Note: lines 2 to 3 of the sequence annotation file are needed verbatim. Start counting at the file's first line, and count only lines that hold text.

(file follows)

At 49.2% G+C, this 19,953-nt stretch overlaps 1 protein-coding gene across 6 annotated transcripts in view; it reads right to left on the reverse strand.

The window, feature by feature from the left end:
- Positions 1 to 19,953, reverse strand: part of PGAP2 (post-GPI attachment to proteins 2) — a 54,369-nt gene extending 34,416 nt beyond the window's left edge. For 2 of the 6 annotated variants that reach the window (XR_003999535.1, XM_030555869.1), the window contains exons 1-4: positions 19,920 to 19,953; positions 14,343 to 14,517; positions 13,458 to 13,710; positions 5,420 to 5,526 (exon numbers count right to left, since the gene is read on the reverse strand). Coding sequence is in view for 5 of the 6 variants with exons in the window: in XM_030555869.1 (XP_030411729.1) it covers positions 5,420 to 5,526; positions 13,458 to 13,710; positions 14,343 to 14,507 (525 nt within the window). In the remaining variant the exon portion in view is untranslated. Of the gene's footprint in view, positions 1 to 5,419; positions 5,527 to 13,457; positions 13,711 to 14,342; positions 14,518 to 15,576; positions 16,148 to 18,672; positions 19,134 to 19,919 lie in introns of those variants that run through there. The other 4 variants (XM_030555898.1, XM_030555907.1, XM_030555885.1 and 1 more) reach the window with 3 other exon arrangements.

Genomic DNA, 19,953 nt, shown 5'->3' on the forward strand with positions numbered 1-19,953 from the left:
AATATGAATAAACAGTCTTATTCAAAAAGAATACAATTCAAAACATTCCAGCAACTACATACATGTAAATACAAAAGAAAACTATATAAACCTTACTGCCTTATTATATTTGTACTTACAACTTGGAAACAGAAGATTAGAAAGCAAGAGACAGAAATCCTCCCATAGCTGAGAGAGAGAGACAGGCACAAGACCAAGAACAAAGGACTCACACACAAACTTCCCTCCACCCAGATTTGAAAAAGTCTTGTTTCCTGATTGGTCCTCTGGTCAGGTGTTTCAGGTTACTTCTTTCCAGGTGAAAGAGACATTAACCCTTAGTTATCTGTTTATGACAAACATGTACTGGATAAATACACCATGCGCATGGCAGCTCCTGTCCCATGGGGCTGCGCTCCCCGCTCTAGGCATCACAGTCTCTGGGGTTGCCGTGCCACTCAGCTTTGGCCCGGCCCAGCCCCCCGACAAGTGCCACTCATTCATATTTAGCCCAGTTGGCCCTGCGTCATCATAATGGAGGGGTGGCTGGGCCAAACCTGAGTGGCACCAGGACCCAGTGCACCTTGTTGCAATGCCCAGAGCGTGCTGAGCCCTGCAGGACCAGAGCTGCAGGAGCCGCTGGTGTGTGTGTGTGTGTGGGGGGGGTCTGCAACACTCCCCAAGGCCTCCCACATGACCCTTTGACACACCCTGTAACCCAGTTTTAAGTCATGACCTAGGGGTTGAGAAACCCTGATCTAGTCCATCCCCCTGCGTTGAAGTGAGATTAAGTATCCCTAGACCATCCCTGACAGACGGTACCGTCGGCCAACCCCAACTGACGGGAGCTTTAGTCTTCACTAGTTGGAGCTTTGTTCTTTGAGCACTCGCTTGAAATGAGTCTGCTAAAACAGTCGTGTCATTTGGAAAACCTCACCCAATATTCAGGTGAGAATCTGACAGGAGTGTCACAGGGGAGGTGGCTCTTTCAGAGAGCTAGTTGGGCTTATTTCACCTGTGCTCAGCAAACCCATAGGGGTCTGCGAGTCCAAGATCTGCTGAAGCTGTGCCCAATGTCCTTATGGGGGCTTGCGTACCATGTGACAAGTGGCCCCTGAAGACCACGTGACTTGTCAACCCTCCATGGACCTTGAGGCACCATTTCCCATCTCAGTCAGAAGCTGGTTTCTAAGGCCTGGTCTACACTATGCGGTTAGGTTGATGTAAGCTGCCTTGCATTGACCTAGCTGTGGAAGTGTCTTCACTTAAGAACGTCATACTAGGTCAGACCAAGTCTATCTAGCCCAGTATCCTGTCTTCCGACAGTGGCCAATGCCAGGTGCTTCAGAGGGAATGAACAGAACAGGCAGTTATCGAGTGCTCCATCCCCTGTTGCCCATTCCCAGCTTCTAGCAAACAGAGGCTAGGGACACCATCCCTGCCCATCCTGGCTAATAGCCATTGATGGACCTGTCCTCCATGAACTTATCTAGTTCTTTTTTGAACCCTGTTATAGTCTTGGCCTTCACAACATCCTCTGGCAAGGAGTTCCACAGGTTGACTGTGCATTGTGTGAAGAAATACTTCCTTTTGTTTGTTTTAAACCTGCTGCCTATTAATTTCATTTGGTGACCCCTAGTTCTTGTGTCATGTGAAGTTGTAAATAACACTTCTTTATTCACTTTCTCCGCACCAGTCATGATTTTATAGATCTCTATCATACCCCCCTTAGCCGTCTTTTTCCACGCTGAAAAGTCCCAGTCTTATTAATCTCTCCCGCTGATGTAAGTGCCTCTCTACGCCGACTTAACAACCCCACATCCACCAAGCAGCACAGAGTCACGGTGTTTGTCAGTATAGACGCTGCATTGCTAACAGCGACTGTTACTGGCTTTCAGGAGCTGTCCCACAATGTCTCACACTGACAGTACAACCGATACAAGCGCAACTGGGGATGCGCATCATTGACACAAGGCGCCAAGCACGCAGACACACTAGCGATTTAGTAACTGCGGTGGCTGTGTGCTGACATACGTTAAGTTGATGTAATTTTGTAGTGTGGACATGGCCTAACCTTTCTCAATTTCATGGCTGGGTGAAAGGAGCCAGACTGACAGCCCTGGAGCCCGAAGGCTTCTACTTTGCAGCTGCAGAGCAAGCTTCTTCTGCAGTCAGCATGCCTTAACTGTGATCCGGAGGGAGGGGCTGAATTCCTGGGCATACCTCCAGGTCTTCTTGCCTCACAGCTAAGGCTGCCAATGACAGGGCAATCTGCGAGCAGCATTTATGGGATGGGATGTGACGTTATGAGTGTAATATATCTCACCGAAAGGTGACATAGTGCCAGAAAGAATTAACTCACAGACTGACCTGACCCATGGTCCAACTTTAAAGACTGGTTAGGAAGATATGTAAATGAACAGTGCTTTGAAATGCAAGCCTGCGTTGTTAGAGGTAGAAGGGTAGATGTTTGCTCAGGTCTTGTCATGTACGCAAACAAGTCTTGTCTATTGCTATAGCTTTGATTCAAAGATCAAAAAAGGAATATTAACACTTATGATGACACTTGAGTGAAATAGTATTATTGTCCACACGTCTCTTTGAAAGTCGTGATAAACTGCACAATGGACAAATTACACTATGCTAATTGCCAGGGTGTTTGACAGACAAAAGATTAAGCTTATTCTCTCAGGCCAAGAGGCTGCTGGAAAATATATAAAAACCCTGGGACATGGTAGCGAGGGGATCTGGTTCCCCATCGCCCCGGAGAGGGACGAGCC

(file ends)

The window, feature by feature from the left end:
- Positions 1 to 19,953, reverse strand: part of PGAP2 (post-GPI attachment to proteins 2) — a 54,369-nt gene extending 34,416 nt beyond the window's left edge. For 2 of the 6 annotated variants that reach the window (XR_003999535.1, XM_030555869.1), the window contains exons 1-4: positions 19,920 to 19,953; positions 14,343 to 14,517; positions 13,458 to 13,710; positions 5,420 to 5,526 (exon numbers count right to left, since the gene is read on the reverse strand). Coding sequence is in view for 5 of the 6 variants with exons in the window: in XM_030555869.1 (XP_030411729.1) it covers positions 5,420 to 5,526; positions 13,458 to 13,710; positions 14,343 to 14,507 (525 nt within the window). In the remaining variant the exon portion in view is untranslated. Of the gene's footprint in view, positions 1 to 5,419; positions 5,527 to 13,457; positions 13,711 to 14,342; positions 14,518 to 15,576; positions 16,148 to 18,672; positions 19,134 to 19,919 lie in introns of those variants that run through there. The other 4 variants (XM_030555898.1, XM_030555907.1, XM_030555885.1 and 1 more) reach the window with 3 other exon arrangements.